What kind of discussions and content do you want them to create? What kind of ideas do you want them to share? What do you want people to say about you to others?
When you get specific, you create a mental object.
Your members won’t have strong views about joining the conversation, but they will have views about the latest technology gossip.
That might not be a favourable attitude, but it’s still a measurable attitude. It gives you a benchmark to work from.
You can place the object (latest technology gossip) within their existing values, you can change their attitudes towards the latest technology gossip from a waste of time to a valuable source of tips. You can create emotional stories about the object, create a simple step to sharing an opinion on the gossip, share new information about the gossip.
You can build social norms around sharing the latest technology gossip. You can work to create a habit of discussing the news with relevance to their working day.
But to do any of these you need to isolate the behavior you want to change. That behavior has to be specific. That specificity creates the object. Until you have an object to work with, it’s hard to know where to even begin.
Want to see 42 of the top experts in the online community space but can’t afford to attend an event?
Salesforce have sponsored a free VIP video pass to everyone that signs up this week.
This package includes talks from Google, FitBit, Moz, Airbnb, HuffingtonPost, Discourse, Community Roundtable, GitHub, Wikipedia, Lithium, Pinterest, ourselves and top experts in the fields of psychology, speechwriting, and habit-formation.
Usually it sells for $300, this week it’s absolutely free.
If you want to get 42+ expert talks for free, click here.
(offer expires midnight Friday UK time).
My wife and I have been looking at apartments in London.
We’ve noticed there are two types of estate agents.
The first type will explain the size of the rooms, the facilities in the building, the distance to the nearest metro station, council tax bands, appliances, and highlight the key features of the property.
They stress how the features of this property are better than others.
The second type will wait and see what catches our eye. Then they tell stories based upon our passion. If we express interest in the modern kitchen, they will explain the quality of the furnishings, the rare design used, and how it will be different to other kitchens.
If we’re passionate about the view, they will talk about how far you can see on a (rare) sunny day, how it feels to have a coffee in the morning and they explain the history of the area below – pointing out where landmarks used to be.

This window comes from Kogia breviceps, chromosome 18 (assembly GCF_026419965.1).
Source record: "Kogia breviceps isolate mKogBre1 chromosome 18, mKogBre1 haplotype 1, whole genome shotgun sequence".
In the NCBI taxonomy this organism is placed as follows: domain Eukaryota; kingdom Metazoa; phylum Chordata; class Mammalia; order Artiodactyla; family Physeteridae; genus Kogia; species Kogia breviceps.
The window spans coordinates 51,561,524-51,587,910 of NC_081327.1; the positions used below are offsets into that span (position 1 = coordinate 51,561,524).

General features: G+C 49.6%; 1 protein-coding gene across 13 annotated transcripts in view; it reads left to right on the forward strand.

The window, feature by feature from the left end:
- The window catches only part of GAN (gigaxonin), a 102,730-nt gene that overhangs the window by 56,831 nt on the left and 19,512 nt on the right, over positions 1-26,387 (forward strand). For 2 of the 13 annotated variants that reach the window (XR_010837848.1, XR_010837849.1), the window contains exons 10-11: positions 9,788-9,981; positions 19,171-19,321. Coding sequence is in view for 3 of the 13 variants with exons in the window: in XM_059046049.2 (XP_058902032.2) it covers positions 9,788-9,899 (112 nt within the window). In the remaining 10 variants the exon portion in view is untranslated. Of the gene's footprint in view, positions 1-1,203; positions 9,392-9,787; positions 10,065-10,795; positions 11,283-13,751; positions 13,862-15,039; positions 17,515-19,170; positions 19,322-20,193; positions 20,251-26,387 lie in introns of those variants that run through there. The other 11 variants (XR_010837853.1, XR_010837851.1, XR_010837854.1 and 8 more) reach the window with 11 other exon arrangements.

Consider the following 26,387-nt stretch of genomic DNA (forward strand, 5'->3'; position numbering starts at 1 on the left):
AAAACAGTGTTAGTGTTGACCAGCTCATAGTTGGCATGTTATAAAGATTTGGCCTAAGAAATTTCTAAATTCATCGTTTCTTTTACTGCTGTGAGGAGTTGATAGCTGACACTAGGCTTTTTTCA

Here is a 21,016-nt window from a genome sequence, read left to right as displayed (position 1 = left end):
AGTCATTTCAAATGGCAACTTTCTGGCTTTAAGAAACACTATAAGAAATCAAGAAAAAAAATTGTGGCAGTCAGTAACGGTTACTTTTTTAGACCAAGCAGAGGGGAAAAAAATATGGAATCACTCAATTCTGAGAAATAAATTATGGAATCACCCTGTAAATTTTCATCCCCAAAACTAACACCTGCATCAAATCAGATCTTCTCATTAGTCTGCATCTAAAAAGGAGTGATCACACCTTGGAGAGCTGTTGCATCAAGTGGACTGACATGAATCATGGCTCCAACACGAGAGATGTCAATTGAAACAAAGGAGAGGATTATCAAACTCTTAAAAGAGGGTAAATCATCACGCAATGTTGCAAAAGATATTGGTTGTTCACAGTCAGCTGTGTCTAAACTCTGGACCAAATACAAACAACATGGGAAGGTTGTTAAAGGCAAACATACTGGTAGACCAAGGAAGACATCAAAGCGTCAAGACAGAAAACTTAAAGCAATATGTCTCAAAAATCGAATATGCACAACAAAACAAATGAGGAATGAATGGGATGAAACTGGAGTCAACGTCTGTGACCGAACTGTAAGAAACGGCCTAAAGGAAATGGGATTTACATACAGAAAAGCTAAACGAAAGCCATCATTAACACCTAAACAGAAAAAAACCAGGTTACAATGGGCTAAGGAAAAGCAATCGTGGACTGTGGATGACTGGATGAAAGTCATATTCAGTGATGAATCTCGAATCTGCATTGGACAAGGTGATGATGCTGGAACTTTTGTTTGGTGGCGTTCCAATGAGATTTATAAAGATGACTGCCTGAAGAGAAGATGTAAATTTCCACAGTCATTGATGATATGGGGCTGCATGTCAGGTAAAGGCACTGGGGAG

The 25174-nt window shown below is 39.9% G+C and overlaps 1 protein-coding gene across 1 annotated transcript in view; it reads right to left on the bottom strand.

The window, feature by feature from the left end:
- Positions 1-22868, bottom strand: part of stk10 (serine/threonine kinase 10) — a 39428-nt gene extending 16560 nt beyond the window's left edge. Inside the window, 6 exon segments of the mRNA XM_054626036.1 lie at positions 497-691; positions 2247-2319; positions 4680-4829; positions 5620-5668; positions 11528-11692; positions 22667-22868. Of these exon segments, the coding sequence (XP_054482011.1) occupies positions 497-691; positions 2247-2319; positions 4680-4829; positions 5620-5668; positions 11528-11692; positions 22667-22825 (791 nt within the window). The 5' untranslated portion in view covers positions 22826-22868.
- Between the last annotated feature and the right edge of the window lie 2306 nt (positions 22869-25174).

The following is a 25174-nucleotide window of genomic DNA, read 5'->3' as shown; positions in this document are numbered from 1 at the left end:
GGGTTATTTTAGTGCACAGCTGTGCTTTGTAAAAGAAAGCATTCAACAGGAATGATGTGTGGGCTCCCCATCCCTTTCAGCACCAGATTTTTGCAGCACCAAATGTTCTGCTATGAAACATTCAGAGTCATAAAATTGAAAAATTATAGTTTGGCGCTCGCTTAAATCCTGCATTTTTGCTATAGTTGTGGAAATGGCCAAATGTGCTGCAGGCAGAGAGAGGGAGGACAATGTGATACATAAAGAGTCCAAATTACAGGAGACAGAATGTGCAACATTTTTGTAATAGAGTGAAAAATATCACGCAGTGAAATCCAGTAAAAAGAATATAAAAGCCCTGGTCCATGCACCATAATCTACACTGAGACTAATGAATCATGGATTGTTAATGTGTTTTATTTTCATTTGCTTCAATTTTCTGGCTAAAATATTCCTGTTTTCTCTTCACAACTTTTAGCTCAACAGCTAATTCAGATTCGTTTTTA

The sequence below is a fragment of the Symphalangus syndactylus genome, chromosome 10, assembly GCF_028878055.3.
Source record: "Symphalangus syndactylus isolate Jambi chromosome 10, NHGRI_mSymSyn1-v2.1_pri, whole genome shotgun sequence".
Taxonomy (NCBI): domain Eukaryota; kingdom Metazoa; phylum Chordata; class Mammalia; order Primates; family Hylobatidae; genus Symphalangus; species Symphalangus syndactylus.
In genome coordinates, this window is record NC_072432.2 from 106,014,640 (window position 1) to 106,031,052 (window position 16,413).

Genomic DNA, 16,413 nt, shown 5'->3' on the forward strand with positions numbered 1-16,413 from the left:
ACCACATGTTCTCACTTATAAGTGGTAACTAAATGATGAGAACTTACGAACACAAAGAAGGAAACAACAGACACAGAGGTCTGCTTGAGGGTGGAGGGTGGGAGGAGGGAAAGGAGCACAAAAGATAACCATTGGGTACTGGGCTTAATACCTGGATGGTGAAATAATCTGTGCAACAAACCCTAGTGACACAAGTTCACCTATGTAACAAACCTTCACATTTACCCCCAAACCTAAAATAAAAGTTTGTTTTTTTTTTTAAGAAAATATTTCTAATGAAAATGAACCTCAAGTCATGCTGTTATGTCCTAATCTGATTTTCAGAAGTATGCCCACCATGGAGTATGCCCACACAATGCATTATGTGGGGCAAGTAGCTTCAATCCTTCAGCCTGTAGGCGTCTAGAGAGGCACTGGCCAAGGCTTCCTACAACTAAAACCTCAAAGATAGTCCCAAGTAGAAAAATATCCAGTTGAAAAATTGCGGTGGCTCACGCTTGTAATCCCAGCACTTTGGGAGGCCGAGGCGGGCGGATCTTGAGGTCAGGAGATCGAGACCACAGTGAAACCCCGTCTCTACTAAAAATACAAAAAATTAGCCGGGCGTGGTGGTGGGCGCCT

Which do you think is most persuasive?
We don’t make decisions by facts, we make decisions by emotions. Find out what interests your audience and tell stories to move them to action.
Another example. Many times we’ve been helping clients find platforms for their clients. Some platforms (the ones we don’t pick) repeat the generic fact-driven presentation they give to every potential client.
Other platforms (the ones we pick) ask what they need and then tell stories about how their platform has helped similar organisations do something similar.
If you want to be better at persuading your audience to do what you need them to do, find out what most interests them and tell evocative stories about that specific object.
We got a great apartment, it overlooks the port from where English colonists set sail for America…
A library consists of a relatively similar collection of books you can access through any terminal. There are some variations, but you know what to expect. Which is why most of us don’t go to libraries anymore.
A museum consists of a unique collection of artefacts not available anywhere else in the world. Museums surprise us with new information and new knowledge. They collect, present, and store information in unique ways. They care about the environment.
Don’t let employees treat an internal community as a repository of information that can be found anywhere else. If you become a dumping ground for yesterday’s information, you’ll be an empty library tomorrow. Don’t become a repository.
Strive to be the museum. Collect reports, data, insights, and documents that haven’t been seen before. Solicit the unique experiences and present each as a valuable artefact. If it doesn’t make the grade, don’t show it.
People should be surprised by an internal community, not bored.
When we first launched our community management course back in 2011, we sent out a series of messages with advice and appeals to sign up.
I chased up many who expressed an interest but didn’t join to find out why. Can you guess the main reason? Most people said they couldn’t afford to come to London for 12 weeks to take the program.
The program was completely online. We made this clear on the website and the brochure. Yet this message wasn’t getting through.
The next semester we made it clear the course was completely online, we updated the name, we detailed it on the landing page and in 5 to 6 emails we sent out that people could take the entire program in their spare time from home or during their working lunches.
I reached out to a group of people who clicked the link and didn’t sign up again. Same problem. People replied they liked the material but couldn’t afford to come to London for 12 weeks to take the program.
You might have experienced something similar. 4 years ago we took over the Virtual Community Summit which had been hosted for the previous 2 years in London. During the promotion, we began receiving complaints that we were charging too much for an online conference.
The venue, name, and date were all the same, but the message in the previous 2 years hadn’t gotten through.
It can feel frustrating to send out a message, follow up with the people that received it, and realise they didn’t really read it. During our recent AEM program, I reached out to a few people that clicked the signup link but didn’t complete the process to ask if they needed any support or had any questions about the program. The most common response was, what’s advanced engagement methods?
The sad truth is it’s very unlikely your message is cutting through the noise. Even if people receive it they probably don’t open it. Even if they open it, they probably don’t read all of it. Even if they read all of it, they probably don’t remember it.